Mets season and future altered by the Rey Ordonez injury in 2000
By Tim Boyle
The 2000 New York Mets needed to head in a different direction following the Rey Ordonez injury. In doing so, they altered the course of their season and the immediate future.
Rey Ordonez played his last game for the 2000 New York Mets on May 29. In a game against the Los Angeles Dodgers over in Hollywood, Ordonez fractured his left arm doing what he does best: playing defense.
Ordonez never fully recovered from the injury. That year, the Mets said farewell to him and had to found another solution at shortstop.
The Mets did have some internal options. A kid named Melvin Mora got plenty of starts at shortstop, but the team had a need to add a veteran at the position. Around the trade deadline, they shipped Mora and three others to the Baltimore Orioles for Mike Bordick.
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Mora went on to become an All-Star for the Orioles multiple times. Bordick, meanwhile, didn’t stay in New York beyond 2000.
At the time of the trade, Bordick was having an unprecedented season. He was slashing .297/.350/.481 with 16 home runs. In previous years, he had never hit more than 13 long balls. The Mets were hoping to capitalize on this atypical year from the 34-year-old.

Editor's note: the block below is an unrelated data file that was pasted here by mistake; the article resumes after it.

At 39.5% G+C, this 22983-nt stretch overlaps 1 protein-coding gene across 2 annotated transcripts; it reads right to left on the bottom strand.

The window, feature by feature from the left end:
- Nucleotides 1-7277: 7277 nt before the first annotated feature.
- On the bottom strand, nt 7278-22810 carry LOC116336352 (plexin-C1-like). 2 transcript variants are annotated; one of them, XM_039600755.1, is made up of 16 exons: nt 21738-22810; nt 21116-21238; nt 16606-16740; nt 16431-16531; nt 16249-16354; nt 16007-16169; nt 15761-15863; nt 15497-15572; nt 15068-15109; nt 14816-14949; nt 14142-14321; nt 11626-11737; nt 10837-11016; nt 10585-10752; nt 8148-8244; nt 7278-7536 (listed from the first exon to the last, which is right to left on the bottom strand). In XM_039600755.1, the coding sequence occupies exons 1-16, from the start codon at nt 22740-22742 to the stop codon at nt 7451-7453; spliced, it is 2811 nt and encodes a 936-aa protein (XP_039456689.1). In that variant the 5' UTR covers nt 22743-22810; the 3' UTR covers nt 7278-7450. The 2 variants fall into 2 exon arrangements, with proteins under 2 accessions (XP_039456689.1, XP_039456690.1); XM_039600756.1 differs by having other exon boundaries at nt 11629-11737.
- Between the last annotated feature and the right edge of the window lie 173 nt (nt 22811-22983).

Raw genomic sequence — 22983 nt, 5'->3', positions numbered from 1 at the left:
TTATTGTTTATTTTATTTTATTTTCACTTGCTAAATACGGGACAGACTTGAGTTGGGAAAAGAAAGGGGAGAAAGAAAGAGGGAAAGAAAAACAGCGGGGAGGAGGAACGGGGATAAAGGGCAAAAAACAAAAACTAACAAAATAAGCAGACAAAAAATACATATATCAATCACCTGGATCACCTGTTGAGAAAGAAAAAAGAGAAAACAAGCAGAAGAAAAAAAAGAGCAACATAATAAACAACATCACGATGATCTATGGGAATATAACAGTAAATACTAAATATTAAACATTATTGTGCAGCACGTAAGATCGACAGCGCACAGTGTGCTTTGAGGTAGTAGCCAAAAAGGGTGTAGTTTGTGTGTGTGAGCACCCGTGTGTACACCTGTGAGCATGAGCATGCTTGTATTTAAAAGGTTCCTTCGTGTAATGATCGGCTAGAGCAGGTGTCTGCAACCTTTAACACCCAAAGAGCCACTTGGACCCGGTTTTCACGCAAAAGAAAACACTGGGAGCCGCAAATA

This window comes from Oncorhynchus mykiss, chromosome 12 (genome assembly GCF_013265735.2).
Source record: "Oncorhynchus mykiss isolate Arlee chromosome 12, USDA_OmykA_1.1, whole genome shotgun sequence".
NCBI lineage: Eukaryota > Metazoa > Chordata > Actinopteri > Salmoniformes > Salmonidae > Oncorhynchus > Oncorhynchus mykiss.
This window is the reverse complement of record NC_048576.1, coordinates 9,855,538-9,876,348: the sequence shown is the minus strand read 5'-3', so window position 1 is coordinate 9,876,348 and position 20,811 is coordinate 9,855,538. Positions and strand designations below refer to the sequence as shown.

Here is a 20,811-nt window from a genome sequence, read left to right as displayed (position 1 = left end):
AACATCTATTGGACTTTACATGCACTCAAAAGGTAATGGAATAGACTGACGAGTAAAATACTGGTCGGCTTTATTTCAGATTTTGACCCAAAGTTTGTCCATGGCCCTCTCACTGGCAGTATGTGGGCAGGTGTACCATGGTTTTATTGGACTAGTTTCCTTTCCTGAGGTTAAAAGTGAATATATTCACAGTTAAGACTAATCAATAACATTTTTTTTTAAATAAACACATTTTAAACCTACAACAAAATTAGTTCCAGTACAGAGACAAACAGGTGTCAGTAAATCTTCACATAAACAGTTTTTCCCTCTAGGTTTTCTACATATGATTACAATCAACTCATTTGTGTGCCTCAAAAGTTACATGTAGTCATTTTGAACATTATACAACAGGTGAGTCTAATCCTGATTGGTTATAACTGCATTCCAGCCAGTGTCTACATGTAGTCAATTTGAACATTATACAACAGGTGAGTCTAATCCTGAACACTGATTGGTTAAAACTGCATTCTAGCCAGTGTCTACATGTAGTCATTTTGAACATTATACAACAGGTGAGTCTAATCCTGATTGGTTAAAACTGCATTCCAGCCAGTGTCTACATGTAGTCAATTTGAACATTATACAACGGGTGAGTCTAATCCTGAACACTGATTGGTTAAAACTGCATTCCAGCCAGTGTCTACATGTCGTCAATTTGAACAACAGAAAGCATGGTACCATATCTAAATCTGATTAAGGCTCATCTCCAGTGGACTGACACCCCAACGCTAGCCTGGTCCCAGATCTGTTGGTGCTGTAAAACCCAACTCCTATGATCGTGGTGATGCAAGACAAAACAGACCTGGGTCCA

It didn’t work out as planned. Bordick slashed .260/.321/.365 with the Mets and added 4 home runs in 211 trips to the plate. It seems as if Camden Yards may have played a role in the home run surge for the typically lighter-hitting Bordick.
To the trade more favorable for Baltimore, he returned to Baltimore the very next season as a free agent.
The Bordick swap wasn’t terrible at the moment. For what it’s worth, the other guys New York surrendered didn’t go on to have anything near the career as Mora did.
The bigger question here is about what the team may have looked like if Ordonez stayed healthy and they could have upgraded elsewhere.
Trade deadlines back in 2000 weren’t nearly as big as they are in modern baseball. That summer, though, we did see some memorable names swap uniforms. Curt Schilling, Richie Sexson, and Will Clark all found new homes.
We will never know what eventually happens with the 2000 Mets if they were able to use their assets to improve elsewhere. Keeping Mora would have been great, but even if they did deal him away in the same package, what more could they have gotten in return?
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All of these years later, the 2000 World Series still seems to haunt the franchise. Until 2015, it was their lone realistic shot to win it all. The Ordonez injury was the first big domino to fall to suggest it wouldn’t be their year.